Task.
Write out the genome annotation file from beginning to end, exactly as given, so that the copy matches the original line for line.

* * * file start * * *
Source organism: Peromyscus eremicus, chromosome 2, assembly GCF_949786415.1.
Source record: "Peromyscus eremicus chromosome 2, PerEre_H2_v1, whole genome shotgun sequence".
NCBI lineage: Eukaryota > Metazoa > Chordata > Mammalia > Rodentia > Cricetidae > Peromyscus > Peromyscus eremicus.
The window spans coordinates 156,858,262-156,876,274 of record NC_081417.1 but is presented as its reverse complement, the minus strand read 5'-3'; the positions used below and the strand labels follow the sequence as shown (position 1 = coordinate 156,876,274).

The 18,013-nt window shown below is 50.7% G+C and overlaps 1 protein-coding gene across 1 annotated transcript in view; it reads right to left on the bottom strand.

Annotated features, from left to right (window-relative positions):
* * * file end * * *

Source organism: Peromyscus eremicus, chromosome 2, assembly GCF_949786415.1.
Source record: "Peromyscus eremicus chromosome 2, PerEre_H2_v1, whole genome shotgun sequence".
NCBI lineage: Eukaryota > Metazoa > Chordata > Mammalia > Rodentia > Cricetidae > Peromyscus > Peromyscus eremicus.
The window spans coordinates 156,858,262-156,876,274 of record NC_081417.1 but is presented as its reverse complement, the minus strand read 5'-3'; the positions used below and the strand labels follow the sequence as shown (position 1 = coordinate 156,876,274).

The 18,013-nt window shown below is 50.7% G+C and overlaps 1 protein-coding gene across 1 annotated transcript in view; it reads right to left on the bottom strand.

Annotated features, from left to right (window-relative positions):